Living out Saleswhale’s culture from day one
Andrew says Saleswhale's culture revolves around three core values:
- Curiosity over intelligence
- No a**holes: employees care for one another and care for customers
He also emphasizes the importance of transparency in the company’s small and close-knit team.
In Saleswhale, processes are transparent. There are one-on-ones with co-founders, weekly company stand-up meetings and monthly town halls. Everyone knows where we are heading as a business and as a company, he says.
Andrew adds that Saleswhale’s meritocratic culture and belief in empathy have allowed the company to be what it is today.
“Camaraderie, teamwork, and dedication to improving allow Saleswhale to achieve its goals,” he says. “It’s what I enjoy about our culture.”
Andrew feels a sense of reward working with driven people from diverse backgrounds.
“What matters most is working with amazing, hardworking, and skilled people,” he says.
While Saleswhale has gone through many ups and downs, Andrew still believes in the company’s culture and vision.
Hitting a certain scale in business and teams is already a great learning experience for me. I can't get that with any other company with rigid processes and hierarchies, he explains.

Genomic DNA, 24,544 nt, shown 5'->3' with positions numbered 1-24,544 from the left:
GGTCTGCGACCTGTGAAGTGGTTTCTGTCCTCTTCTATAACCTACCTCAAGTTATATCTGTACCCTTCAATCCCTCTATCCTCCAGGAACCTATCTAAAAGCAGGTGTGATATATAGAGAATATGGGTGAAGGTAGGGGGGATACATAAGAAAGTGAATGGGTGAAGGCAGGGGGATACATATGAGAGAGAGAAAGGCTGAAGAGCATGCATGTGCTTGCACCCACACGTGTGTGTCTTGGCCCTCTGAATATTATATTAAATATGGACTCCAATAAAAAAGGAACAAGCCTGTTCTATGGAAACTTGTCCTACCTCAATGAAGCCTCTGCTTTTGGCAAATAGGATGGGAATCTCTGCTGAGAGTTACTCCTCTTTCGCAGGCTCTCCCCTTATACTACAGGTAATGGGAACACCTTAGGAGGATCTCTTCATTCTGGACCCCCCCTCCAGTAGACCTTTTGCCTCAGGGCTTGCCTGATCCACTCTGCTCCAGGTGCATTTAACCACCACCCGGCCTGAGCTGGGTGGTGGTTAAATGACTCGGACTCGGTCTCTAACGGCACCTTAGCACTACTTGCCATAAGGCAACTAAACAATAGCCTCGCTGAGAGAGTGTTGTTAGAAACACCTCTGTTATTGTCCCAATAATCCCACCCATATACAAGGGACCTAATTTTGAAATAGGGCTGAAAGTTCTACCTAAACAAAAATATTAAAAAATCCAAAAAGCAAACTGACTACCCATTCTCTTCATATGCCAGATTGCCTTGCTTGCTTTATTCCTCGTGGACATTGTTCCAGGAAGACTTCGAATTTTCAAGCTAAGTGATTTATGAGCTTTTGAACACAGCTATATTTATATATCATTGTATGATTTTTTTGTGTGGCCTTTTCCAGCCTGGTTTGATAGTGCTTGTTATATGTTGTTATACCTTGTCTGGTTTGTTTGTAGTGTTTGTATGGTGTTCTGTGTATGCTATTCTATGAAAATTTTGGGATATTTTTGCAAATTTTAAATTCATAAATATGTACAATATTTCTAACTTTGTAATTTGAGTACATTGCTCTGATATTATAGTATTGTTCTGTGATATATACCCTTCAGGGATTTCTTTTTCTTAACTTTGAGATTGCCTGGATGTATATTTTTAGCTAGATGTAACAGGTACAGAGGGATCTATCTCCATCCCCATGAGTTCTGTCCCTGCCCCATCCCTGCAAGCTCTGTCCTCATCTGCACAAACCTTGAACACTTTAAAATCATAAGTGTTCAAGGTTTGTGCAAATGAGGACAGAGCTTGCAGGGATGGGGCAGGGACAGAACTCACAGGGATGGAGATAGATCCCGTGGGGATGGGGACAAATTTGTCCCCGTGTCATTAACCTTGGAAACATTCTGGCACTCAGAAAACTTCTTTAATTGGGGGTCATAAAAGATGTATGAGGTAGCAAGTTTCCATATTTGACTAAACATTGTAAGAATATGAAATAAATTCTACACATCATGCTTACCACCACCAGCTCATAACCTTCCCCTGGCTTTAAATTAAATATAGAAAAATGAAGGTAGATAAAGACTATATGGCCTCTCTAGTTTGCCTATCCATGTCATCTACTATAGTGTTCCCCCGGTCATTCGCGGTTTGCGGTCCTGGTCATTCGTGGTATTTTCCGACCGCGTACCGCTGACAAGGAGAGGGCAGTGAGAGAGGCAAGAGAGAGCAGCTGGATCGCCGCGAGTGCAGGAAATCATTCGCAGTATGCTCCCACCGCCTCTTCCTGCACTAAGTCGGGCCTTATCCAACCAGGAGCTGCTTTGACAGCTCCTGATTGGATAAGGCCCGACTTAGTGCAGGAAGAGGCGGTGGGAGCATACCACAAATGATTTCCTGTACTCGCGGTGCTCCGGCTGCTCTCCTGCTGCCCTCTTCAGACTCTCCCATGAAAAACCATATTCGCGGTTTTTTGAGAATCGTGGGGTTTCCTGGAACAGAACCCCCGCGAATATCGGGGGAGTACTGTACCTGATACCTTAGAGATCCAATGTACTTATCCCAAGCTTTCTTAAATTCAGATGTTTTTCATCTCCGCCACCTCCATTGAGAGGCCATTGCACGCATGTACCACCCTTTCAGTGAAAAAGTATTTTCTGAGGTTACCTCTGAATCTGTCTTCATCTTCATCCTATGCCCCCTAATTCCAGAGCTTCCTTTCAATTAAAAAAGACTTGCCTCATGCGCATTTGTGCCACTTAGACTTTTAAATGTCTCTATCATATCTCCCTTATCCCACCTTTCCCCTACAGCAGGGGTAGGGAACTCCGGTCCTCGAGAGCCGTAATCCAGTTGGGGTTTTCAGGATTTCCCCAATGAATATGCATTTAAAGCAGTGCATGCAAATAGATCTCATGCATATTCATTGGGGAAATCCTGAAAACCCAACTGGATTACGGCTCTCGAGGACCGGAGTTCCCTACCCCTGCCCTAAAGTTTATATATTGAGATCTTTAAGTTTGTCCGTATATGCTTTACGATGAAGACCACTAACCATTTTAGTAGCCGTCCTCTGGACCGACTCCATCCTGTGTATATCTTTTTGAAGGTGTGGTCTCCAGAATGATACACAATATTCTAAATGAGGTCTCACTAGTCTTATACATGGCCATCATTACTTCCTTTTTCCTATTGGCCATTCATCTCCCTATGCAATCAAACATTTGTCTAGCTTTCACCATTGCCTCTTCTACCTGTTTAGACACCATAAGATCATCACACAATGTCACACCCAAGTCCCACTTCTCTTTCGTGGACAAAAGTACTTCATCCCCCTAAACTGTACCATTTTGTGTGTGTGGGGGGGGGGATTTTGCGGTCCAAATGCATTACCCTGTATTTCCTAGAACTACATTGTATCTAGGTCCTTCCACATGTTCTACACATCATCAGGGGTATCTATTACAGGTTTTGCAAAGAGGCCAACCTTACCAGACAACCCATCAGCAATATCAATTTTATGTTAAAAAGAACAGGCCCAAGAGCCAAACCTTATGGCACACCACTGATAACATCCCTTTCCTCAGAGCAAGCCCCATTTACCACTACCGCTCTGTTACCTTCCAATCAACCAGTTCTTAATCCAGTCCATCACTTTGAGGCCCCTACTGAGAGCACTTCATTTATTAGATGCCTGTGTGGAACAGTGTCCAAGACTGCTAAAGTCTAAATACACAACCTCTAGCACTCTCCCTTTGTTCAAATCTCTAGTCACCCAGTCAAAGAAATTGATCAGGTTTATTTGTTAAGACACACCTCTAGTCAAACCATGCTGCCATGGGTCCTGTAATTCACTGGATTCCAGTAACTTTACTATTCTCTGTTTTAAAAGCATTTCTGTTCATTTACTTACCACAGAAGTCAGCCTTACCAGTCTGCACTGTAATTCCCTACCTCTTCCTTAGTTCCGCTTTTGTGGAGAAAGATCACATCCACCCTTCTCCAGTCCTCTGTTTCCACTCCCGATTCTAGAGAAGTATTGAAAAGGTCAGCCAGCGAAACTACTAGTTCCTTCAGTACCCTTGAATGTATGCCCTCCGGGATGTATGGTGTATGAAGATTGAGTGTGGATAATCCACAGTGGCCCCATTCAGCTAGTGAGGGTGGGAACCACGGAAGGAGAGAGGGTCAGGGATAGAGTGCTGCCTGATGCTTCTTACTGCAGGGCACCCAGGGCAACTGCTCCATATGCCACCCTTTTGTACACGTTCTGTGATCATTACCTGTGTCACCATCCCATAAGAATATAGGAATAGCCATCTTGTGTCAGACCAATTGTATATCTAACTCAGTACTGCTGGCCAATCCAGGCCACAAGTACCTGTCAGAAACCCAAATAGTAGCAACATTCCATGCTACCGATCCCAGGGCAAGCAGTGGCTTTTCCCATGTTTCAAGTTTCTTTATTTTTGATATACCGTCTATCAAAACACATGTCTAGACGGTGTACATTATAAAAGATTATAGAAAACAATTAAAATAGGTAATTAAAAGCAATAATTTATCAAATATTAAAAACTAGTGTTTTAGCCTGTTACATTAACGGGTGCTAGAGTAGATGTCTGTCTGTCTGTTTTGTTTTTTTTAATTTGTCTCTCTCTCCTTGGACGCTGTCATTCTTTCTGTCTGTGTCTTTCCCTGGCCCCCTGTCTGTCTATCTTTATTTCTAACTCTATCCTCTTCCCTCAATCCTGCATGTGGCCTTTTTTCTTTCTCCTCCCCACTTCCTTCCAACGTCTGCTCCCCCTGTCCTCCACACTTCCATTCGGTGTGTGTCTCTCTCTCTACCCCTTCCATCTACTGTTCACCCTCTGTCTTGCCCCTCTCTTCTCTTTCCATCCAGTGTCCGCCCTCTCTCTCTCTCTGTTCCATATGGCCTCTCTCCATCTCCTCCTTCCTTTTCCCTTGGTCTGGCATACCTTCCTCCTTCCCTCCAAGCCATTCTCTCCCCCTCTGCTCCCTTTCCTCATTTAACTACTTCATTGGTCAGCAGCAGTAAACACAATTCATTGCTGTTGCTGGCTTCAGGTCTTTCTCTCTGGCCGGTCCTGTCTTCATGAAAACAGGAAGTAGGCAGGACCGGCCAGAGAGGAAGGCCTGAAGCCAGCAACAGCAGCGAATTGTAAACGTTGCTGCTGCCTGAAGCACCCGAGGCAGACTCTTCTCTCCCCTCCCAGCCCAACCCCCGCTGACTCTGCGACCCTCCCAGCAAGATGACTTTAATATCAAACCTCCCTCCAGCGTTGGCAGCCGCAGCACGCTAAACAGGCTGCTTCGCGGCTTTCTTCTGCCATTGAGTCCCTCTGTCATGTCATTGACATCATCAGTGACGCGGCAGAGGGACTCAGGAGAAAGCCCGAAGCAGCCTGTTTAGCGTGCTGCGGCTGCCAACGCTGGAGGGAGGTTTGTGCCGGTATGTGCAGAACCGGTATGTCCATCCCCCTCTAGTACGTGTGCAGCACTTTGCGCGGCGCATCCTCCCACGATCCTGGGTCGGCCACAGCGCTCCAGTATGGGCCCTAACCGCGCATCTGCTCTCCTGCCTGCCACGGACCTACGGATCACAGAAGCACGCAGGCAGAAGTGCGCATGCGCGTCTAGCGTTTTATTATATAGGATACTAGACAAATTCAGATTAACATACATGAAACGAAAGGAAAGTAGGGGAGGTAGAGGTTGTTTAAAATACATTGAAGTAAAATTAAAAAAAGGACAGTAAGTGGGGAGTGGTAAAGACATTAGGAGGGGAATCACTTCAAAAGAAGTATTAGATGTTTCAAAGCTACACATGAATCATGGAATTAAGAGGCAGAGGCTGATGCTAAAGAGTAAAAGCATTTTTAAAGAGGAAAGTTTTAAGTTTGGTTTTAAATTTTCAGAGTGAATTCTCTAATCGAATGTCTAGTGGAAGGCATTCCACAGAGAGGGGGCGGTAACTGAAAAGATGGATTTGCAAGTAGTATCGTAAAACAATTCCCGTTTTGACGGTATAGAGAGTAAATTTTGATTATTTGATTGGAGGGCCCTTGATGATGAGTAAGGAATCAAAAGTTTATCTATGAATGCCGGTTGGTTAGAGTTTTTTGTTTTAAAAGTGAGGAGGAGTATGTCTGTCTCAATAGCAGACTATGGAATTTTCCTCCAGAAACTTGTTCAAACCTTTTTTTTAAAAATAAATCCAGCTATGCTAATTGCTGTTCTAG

Looking to Saleswhale’s future
As more people join Saleswhale, Andrew believes they need to work harder and smarter to stay cohesive.
“In the beginning, I could talk to anyone. But as the company grew, new functions emerged, making it a bit challenging to stay in touch with everyone,” he explains.
In response to this issue, Saleswhale has created ways for people to communicate more. These include Donut sessions (casual one-on-ones with Saleswhale staff), Friday lunches, Slack chats, and meetings.
“These activities allow us to stay connected, be more efficient, and ignite serendipitous moments at work,” Andrew says.
He also believes Saleswhale can eventually become a leader in the conversational marketing space. “I want us to reach other use cases where AI sales assistants make sense. It could be scheduling meetings or even entering the B2C space. Who knows,” he says.
For the team, Andrew is excited to double or triple its size across functions with a mix of specialists and generalist team members.
“That’s the dream,” he says.
Life during downtime
Outside of work, Andrew travels with his wife when the opportunity presents itself. “Whether it's a short weekend getaway or an annual vacation, we use these moments to recuperate from our daily routine,” he says. “We still have a lot to fill our bucket list of places to visit.”
He is also passionate about fixed-gear bicycles, or fixies.
“It's a fun and thrilling activity. What fascinates me is that people look at it as something too risky,” he shares. “There are risks involved but they’re calculated. As you ride, your senses are heightened for dangers and that allows you to look ahead and be more attentive.”
Interested in doing what Andrew does? Consider joining the team by checking out our list of open engineering roles.